• User-defined masks must be consistent for all ACLs being referenced by class maps (if filtering is being done against TCP/UDP ports, then all Access Control Entries (ACEs) should be set to filter by TCP/UDP ports, as opposed to some ACEs filtering by ports and others by subnet or host addresses).
  • System-defined masks (such as permit ip any any) cannot be used in conjunction with user-defined masks (such as permit tcp any any eq 3200) within the same policy map; therefore, if some traffic is being matched against TCP/UDP ports, then a final ACL cannot be used to match all other traffic via a permit ip any any statement).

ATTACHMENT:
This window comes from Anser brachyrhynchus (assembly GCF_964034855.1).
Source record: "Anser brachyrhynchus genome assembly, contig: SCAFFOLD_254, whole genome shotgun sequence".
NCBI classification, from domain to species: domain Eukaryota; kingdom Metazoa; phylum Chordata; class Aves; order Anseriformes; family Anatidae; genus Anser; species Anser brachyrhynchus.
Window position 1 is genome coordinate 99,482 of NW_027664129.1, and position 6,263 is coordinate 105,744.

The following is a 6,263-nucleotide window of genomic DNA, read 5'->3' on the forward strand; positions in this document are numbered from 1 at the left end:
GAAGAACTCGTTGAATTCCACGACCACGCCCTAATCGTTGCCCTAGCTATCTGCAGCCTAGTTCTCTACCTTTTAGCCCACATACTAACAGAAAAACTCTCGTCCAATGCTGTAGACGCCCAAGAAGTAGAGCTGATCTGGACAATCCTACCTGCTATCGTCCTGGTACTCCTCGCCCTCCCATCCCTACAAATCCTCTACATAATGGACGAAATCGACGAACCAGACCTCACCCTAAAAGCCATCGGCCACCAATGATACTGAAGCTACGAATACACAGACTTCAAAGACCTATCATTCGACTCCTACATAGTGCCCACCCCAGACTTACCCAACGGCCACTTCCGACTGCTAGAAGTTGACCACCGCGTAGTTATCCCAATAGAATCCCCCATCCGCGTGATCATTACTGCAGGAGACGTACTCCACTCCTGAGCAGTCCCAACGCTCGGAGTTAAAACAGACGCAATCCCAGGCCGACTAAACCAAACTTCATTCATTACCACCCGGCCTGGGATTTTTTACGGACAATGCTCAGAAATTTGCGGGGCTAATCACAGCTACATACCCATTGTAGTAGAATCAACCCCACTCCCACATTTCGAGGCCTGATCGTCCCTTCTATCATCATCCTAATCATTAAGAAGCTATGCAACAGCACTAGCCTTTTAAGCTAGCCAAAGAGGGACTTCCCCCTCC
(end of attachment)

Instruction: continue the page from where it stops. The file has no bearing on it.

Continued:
• The Catalyst 2950 IOS implementation of MQC’s class-default does not (at the time of writing) function compatibly with mainline IOS; class-default should apply a policy to all other traffic not explicitly defined, but testing has shown that this is not the case.

Example 2-3 Catalyst 2950—Untrusted Multi-Application Server with Scavenger-Class QoS Model Configuration

CAT2950(config)#class-map SAP
CAT2950(config-cmap)# match access-group name SAP
CAT2950(config-cmap)#class-map LOTUS
CAT2950(config-cmap)# match access-group name LOTUS
CAT2950(config-cmap)#class-map IMAP
CAT2950(config-cmap)# match access-group name IMAP
CAT2950(config-cmap)#exit
CAT2950(config)#
CAT2950(config)#policy-map UNTRUSTED-SERVER
CAT2950(config-pmap)# class SAP
CAT2950(config-pmap-c)# set ip dscp 18 ! DSCP 25 is not supported
CAT2950(config-pmap-c)# police 15000000 8192 exceed-action dscp 8